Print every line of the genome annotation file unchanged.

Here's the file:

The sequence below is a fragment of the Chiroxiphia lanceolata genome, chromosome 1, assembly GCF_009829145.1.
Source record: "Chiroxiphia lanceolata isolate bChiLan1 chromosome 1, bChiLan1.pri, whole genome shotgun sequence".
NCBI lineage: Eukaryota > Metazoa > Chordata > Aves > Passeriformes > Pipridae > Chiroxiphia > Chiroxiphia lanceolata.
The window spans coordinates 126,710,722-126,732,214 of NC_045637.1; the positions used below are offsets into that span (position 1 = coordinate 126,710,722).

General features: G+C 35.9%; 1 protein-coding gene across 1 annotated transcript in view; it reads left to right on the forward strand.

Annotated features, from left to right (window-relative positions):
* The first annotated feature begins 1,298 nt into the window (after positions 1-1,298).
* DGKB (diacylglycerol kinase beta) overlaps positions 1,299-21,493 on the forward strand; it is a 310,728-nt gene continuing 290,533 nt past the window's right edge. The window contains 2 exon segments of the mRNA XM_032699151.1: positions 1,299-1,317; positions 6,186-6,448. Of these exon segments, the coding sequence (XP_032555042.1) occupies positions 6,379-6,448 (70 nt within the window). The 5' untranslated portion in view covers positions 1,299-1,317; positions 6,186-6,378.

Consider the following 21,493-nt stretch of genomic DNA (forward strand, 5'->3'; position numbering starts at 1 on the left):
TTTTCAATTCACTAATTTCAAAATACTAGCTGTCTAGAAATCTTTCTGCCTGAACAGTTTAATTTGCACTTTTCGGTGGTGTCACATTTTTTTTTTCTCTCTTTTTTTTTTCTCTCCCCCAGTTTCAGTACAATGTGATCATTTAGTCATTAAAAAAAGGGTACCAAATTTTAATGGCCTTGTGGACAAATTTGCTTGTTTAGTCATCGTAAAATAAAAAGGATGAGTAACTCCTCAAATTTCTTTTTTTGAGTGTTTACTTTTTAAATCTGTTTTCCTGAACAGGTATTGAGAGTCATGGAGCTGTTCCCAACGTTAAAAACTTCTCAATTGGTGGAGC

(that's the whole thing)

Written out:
The sequence below is a fragment of the Chiroxiphia lanceolata genome, chromosome 1, assembly GCF_009829145.1.
Source record: "Chiroxiphia lanceolata isolate bChiLan1 chromosome 1, bChiLan1.pri, whole genome shotgun sequence".
NCBI lineage: Eukaryota > Metazoa > Chordata > Aves > Passeriformes > Pipridae > Chiroxiphia > Chiroxiphia lanceolata.
The window spans coordinates 126,710,722-126,732,214 of NC_045637.1; the positions used below are offsets into that span (position 1 = coordinate 126,710,722).

General features: G+C 35.9%; 1 protein-coding gene across 1 annotated transcript in view; it reads left to right on the forward strand.

Annotated features, from left to right (window-relative positions):
* The first annotated feature begins 1,298 nt into the window (after positions 1-1,298).
* DGKB (diacylglycerol kinase beta) overlaps positions 1,299-21,493 on the forward strand; it is a 310,728-nt gene continuing 290,533 nt past the window's right edge. The window contains 2 exon segments of the mRNA XM_032699151.1: positions 1,299-1,317; positions 6,186-6,448. Of these exon segments, the coding sequence (XP_032555042.1) occupies positions 6,379-6,448 (70 nt within the window). The 5' untranslated portion in view covers positions 1,299-1,317; positions 6,186-6,378.

Consider the following 21,493-nt stretch of genomic DNA (forward strand, 5'->3'; position numbering starts at 1 on the left):
TTTTCAATTCACTAATTTCAAAATACTAGCTGTCTAGAAATCTTTCTGCCTGAACAGTTTAATTTGCACTTTTCGGTGGTGTCACATTTTTTTTTTCTCTCTTTTTTTTTTCTCTCCCCCAGTTTCAGTACAATGTGATCATTTAGTCATTAAAAAAAGGGTACCAAATTTTAATGGCCTTGTGGACAAATTTGCTTGTTTAGTCATCGTAAAATAAAAAGGATGAGTAACTCCTCAAATTTCTTTTTTTGAGTGTTTACTTTTTAAATCTGTTTTCCTGAACAGGTATTGAGAGTCATGGAGCTGTTCCCAACGTTAAAAACTTCTCAATTGGTGGAGC